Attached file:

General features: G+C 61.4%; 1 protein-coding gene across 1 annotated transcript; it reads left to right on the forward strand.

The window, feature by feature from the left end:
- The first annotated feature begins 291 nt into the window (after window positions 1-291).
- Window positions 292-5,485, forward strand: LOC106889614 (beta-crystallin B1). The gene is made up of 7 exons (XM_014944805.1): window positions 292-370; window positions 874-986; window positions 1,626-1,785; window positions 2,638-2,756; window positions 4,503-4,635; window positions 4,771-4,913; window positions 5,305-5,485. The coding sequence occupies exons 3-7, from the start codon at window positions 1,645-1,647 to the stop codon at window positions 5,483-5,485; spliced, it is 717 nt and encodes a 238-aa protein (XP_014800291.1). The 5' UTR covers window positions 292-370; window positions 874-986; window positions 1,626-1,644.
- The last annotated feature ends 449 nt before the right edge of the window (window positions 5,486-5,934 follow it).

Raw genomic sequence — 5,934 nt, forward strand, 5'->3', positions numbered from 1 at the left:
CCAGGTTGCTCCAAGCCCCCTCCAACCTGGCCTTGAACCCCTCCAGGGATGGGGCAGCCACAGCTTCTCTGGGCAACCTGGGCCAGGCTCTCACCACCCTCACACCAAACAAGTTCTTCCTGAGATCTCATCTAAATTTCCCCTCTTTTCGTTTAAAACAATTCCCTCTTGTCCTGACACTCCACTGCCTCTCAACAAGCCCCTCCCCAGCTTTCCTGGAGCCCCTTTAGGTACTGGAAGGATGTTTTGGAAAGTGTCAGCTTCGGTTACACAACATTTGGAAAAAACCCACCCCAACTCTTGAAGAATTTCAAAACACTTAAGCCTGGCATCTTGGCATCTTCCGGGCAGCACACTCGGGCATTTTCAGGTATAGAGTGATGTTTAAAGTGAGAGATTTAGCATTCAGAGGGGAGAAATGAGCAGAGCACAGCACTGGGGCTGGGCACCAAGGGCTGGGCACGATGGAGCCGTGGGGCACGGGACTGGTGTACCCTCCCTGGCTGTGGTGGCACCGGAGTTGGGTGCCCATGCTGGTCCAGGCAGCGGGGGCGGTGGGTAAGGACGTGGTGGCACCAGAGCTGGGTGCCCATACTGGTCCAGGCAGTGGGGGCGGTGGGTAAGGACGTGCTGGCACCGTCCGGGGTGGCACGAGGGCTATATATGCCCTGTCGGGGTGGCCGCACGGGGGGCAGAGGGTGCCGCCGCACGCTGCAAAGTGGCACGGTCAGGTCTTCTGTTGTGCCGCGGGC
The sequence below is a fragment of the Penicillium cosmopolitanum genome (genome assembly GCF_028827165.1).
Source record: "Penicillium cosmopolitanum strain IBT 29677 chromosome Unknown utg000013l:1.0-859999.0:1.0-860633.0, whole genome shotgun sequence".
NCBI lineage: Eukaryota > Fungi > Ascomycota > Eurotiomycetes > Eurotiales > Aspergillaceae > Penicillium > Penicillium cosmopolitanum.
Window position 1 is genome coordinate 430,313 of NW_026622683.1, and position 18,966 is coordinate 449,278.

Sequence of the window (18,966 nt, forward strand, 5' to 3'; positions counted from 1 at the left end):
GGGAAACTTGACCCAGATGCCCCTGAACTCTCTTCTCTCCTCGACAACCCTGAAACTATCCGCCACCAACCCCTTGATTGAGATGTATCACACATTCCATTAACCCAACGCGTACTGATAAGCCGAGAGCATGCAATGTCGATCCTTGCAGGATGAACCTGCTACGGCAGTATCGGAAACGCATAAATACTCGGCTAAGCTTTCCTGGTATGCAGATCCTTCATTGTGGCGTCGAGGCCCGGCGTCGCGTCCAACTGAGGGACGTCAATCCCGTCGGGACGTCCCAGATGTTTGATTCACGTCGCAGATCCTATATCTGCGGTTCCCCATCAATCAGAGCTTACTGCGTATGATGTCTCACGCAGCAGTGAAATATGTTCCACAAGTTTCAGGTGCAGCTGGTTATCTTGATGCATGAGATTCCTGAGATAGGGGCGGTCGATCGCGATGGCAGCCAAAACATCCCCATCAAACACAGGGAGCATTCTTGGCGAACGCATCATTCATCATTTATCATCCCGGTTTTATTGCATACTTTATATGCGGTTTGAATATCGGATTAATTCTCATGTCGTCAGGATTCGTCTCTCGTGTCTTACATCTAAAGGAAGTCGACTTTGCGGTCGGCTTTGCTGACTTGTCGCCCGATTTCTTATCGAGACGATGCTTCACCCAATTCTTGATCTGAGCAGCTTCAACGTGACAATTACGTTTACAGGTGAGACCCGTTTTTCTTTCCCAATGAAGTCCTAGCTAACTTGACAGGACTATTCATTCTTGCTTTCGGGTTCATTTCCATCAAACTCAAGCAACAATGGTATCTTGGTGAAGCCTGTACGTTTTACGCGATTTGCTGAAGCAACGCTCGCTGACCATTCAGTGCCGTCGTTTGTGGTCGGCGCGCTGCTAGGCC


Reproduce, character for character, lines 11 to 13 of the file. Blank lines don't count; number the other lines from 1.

Window position 1 is genome coordinate 430,313 of NW_026622683.1, and position 18,966 is coordinate 449,278.

Sequence of the window (18,966 nt, forward strand, 5' to 3'; positions counted from 1 at the left end):
GGGAAACTTGACCCAGATGCCCCTGAACTCTCTTCTCTCCTCGACAACCCTGAAACTATCCGCCACCAACCCCTTGATTGAGATGTATCACACATTCCATTAACCCAACGCGTACTGATAAGCCGAGAGCATGCAATGTCGATCCTTGCAGGATGAACCTGCTACGGCAGTATCGGAAACGCATAAATACTCGGCTAAGCTTTCCTGGTATGCAGATCCTTCATTGTGGCGTCGAGGCCCGGCGTCGCGTCCAACTGAGGGACGTCAATCCCGTCGGGACGTCCCAGATGTTTGATTCACGTCGCAGATCCTATATCTGCGGTTCCCCATCAATCAGAGCTTACTGCGTATGATGTCTCACGCAGCAGTGAAATATGTTCCACAAGTTTCAGGTGCAGCTGGTTATCTTGATGCATGAGATTCCTGAGATAGGGGCGGTCGATCGCGATGGCAGCCAAAACATCCCCATCAAACACAGGGAGCATTCTTGGCGAACGCATCATTCATCATTTATCATCCCGGTTTTATTGCATACTTTATATGCGGTTTGAATATCGGATTAATTCTCATGTCGTCAGGATTCGTCTCTCGTGTCTTACATCTAAAGGAAGTCGACTTTGCGGTCGGCTTTGCTGACTTGTCGCCCGATTTCTTATCGAGACGATGCTTCACCCAATTCTTGATCTGAGCAGCTTCAACGTGACAATTACGTTTACAGGTGAGACCCGTTTTTCTTTCCCAATGAAGTCCTAGCTAACTTGACAGGACTATTCATTCTTGCTTTCGGGTTCATTTCCATCAAACTCAAGCAACAATGGTATCTTGGTGAAGCCTGTACGTTTTACGCGATTTGCTGAAGCAACGCTCGCTGACCATTCAGTGCCGTCGTTTGTGGTCGGCGCGCTGCTAGGCC